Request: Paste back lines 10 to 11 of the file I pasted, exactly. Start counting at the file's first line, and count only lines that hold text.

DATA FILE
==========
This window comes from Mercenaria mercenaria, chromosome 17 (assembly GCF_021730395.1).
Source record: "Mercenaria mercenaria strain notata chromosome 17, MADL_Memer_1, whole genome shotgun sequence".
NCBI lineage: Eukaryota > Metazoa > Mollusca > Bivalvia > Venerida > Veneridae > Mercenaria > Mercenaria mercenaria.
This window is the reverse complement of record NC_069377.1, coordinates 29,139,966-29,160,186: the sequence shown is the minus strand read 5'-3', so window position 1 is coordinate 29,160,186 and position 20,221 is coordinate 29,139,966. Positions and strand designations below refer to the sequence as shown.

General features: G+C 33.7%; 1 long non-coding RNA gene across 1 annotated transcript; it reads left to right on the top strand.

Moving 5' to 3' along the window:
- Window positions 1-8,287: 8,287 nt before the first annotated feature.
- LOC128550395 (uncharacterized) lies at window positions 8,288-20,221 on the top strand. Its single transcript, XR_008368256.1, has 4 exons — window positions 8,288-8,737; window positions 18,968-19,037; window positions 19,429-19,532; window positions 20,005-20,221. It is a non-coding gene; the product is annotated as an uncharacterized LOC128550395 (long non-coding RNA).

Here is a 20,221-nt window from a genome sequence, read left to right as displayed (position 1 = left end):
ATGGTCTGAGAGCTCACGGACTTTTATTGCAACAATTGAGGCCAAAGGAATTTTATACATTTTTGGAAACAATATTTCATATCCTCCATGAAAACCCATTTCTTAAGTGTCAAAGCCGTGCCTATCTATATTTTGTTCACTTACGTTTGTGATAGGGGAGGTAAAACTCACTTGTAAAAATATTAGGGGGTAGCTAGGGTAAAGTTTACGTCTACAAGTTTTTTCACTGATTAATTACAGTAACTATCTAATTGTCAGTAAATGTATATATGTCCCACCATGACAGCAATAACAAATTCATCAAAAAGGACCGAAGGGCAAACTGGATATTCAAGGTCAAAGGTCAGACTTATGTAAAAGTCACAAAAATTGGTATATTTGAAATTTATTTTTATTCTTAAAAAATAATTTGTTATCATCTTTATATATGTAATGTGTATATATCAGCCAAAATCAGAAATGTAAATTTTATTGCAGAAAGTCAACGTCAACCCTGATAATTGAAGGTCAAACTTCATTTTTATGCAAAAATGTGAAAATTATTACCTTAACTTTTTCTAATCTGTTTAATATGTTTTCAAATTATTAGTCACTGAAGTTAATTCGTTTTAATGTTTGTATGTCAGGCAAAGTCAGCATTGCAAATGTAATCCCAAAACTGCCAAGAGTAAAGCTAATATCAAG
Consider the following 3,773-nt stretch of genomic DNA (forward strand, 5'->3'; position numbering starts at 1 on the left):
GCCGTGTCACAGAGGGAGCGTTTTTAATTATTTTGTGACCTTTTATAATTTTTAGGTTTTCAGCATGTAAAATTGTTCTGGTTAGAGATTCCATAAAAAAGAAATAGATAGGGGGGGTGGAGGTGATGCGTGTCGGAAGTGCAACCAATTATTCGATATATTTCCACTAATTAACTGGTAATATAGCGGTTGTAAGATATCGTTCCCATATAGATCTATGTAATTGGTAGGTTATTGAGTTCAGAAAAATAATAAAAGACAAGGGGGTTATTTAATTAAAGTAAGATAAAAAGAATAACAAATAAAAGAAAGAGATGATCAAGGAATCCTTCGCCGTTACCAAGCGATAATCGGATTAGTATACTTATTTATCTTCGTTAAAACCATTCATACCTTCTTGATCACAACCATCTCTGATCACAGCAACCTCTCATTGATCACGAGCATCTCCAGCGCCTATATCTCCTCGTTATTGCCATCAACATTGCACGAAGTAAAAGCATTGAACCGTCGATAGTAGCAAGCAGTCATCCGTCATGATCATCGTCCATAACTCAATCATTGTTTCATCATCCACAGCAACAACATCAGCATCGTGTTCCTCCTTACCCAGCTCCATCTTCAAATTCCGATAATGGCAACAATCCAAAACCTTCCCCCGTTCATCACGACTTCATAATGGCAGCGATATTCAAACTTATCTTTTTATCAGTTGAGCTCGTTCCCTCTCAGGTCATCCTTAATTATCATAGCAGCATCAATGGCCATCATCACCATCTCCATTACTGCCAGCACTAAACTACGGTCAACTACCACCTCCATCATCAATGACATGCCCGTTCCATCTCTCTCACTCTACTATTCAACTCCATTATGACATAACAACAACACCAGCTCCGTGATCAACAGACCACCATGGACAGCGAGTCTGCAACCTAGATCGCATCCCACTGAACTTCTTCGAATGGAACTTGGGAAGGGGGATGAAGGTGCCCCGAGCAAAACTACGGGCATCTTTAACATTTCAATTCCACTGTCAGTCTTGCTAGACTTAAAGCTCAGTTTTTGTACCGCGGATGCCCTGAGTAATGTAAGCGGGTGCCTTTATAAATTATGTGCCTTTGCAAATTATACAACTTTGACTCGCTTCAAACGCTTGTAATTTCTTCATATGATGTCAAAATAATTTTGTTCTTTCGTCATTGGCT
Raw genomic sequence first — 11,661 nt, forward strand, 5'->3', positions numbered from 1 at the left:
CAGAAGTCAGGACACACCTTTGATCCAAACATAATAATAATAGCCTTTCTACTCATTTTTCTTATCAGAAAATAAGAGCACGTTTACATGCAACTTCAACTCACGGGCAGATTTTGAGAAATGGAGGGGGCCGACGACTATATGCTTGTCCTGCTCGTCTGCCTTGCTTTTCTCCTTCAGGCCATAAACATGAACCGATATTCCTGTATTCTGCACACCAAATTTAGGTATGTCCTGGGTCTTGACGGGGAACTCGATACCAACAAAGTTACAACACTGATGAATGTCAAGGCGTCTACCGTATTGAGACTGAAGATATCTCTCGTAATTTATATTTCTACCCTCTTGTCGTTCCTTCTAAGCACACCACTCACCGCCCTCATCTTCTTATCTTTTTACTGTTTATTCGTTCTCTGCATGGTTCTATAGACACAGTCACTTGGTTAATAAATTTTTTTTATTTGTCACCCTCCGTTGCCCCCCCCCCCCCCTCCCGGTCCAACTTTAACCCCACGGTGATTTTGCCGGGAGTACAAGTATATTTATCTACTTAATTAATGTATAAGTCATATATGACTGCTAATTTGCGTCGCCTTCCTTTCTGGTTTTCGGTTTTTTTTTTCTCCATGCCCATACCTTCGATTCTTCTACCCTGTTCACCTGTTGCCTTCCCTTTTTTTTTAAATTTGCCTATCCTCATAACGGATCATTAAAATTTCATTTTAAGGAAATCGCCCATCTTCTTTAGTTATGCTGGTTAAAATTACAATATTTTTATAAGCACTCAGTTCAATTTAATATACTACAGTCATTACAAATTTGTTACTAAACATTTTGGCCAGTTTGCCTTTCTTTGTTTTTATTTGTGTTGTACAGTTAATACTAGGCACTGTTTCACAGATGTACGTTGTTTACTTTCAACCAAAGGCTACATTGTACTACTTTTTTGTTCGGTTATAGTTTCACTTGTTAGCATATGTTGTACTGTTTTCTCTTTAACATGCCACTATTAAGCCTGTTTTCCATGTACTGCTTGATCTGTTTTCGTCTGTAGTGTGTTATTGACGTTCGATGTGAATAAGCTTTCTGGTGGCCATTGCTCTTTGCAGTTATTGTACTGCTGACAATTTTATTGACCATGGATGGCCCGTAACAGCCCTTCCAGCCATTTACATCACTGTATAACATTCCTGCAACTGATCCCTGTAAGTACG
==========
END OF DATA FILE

ATGGTCTGAGAGCTCACGGACTTTTATTGCAACAATTGAGGCCAAAGGAATTTTATACATTTTTGGAAACAATATTTCATATCCTCCATGAAAACCCATTTCTTAAGTGTCAAAGCCGTGCCTATCTATATTTTGTTCACTTACGTTTGTGATAGGGGAGGTAAAACTCACTTGTAAAAATATTAGGGGGTAGCTAGGGTAAAGTTTACGTCTACAAGTTTTTTCACTGATTAATTACAGTAACTATCTAATTGTCAGTAAATGTATATATGTCCCACCATGACAGCAATAACAAATTCATCAAAAAGGACCGAAGGGCAAACTGGATATTCAAGGTCAAAGGTCAGACTTATGTAAAAGTCACAAAAATTGGTATATTTGAAATTTATTTTTATTCTTAAAAAATAATTTGTTATCATCTTTATATATGTAATGTGTATATATCAGCCAAAATCAGAAATGTAAATTTTATTGCAGAAAGTCAACGTCAACCCTGATAATTGAAGGTCAAACTTCATTTTTATGCAAAAATGTGAAAATTATTACCTTAACTTTTTCTAATCTGTTTAATATGTTTTCAAATTATTAGTCACTGAAGTTAATTCGTTTTAATGTTTGTATGTCAGGCAAAGTCAGCATTGCAAATGTAATCCCAAAACTGCCAAGAGTAAAGCTAATATCAAG
Consider the following 3,773-nt stretch of genomic DNA (forward strand, 5'->3'; position numbering starts at 1 on the left):